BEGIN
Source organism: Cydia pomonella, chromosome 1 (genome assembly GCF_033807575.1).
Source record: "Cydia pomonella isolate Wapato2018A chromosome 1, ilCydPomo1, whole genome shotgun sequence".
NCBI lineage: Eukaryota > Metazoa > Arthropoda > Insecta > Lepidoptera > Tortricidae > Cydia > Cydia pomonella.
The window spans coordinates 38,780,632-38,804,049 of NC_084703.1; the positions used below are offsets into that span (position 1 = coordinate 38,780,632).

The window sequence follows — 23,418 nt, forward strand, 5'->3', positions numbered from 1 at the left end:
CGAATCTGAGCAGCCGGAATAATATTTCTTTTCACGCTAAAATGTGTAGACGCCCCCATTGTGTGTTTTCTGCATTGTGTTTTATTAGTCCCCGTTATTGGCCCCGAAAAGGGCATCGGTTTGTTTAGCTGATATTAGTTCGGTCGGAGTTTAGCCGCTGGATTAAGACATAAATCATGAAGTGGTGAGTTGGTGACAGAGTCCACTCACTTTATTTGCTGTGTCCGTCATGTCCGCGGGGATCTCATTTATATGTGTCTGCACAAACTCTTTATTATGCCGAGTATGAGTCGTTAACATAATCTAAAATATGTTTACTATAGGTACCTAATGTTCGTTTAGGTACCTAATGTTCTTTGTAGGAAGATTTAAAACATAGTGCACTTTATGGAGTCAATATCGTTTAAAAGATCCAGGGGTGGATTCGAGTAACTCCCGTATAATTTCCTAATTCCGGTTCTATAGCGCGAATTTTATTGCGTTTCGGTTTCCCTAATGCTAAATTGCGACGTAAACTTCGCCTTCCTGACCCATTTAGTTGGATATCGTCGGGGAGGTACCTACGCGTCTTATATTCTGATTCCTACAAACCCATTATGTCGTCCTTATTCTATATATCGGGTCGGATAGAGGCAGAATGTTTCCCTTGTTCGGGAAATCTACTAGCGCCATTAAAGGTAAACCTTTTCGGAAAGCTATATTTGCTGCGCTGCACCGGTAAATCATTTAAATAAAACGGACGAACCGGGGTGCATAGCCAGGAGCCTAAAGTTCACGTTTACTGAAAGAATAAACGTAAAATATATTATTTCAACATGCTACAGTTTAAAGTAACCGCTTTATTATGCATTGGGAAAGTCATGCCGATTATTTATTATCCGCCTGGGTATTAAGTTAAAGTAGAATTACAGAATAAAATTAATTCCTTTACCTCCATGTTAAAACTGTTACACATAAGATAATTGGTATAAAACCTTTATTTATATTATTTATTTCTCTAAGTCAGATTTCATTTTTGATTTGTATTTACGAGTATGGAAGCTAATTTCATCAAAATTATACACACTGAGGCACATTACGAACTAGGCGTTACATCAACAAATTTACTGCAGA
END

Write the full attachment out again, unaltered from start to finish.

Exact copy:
Source organism: Cydia pomonella, chromosome 1 (genome assembly GCF_033807575.1).
Source record: "Cydia pomonella isolate Wapato2018A chromosome 1, ilCydPomo1, whole genome shotgun sequence".
NCBI lineage: Eukaryota > Metazoa > Arthropoda > Insecta > Lepidoptera > Tortricidae > Cydia > Cydia pomonella.
The window spans coordinates 38,780,632-38,804,049 of NC_084703.1; the positions used below are offsets into that span (position 1 = coordinate 38,780,632).

The window sequence follows — 23,418 nt, forward strand, 5'->3', positions numbered from 1 at the left end:
CGAATCTGAGCAGCCGGAATAATATTTCTTTTCACGCTAAAATGTGTAGACGCCCCCATTGTGTGTTTTCTGCATTGTGTTTTATTAGTCCCCGTTATTGGCCCCGAAAAGGGCATCGGTTTGTTTAGCTGATATTAGTTCGGTCGGAGTTTAGCCGCTGGATTAAGACATAAATCATGAAGTGGTGAGTTGGTGACAGAGTCCACTCACTTTATTTGCTGTGTCCGTCATGTCCGCGGGGATCTCATTTATATGTGTCTGCACAAACTCTTTATTATGCCGAGTATGAGTCGTTAACATAATCTAAAATATGTTTACTATAGGTACCTAATGTTCGTTTAGGTACCTAATGTTCTTTGTAGGAAGATTTAAAACATAGTGCACTTTATGGAGTCAATATCGTTTAAAAGATCCAGGGGTGGATTCGAGTAACTCCCGTATAATTTCCTAATTCCGGTTCTATAGCGCGAATTTTATTGCGTTTCGGTTTCCCTAATGCTAAATTGCGACGTAAACTTCGCCTTCCTGACCCATTTAGTTGGATATCGTCGGGGAGGTACCTACGCGTCTTATATTCTGATTCCTACAAACCCATTATGTCGTCCTTATTCTATATATCGGGTCGGATAGAGGCAGAATGTTTCCCTTGTTCGGGAAATCTACTAGCGCCATTAAAGGTAAACCTTTTCGGAAAGCTATATTTGCTGCGCTGCACCGGTAAATCATTTAAATAAAACGGACGAACCGGGGTGCATAGCCAGGAGCCTAAAGTTCACGTTTACTGAAAGAATAAACGTAAAATATATTATTTCAACATGCTACAGTTTAAAGTAACCGCTTTATTATGCATTGGGAAAGTCATGCCGATTATTTATTATCCGCCTGGGTATTAAGTTAAAGTAGAATTACAGAATAAAATTAATTCCTTTACCTCCATGTTAAAACTGTTACACATAAGATAATTGGTATAAAACCTTTATTTATATTATTTATTTCTCTAAGTCAGATTTCATTTTTGATTTGTATTTACGAGTATGGAAGCTAATTTCATCAAAATTATACACACTGAGGCACATTACGAACTAGGCGTTACATCAACAAATTTACTGCAGA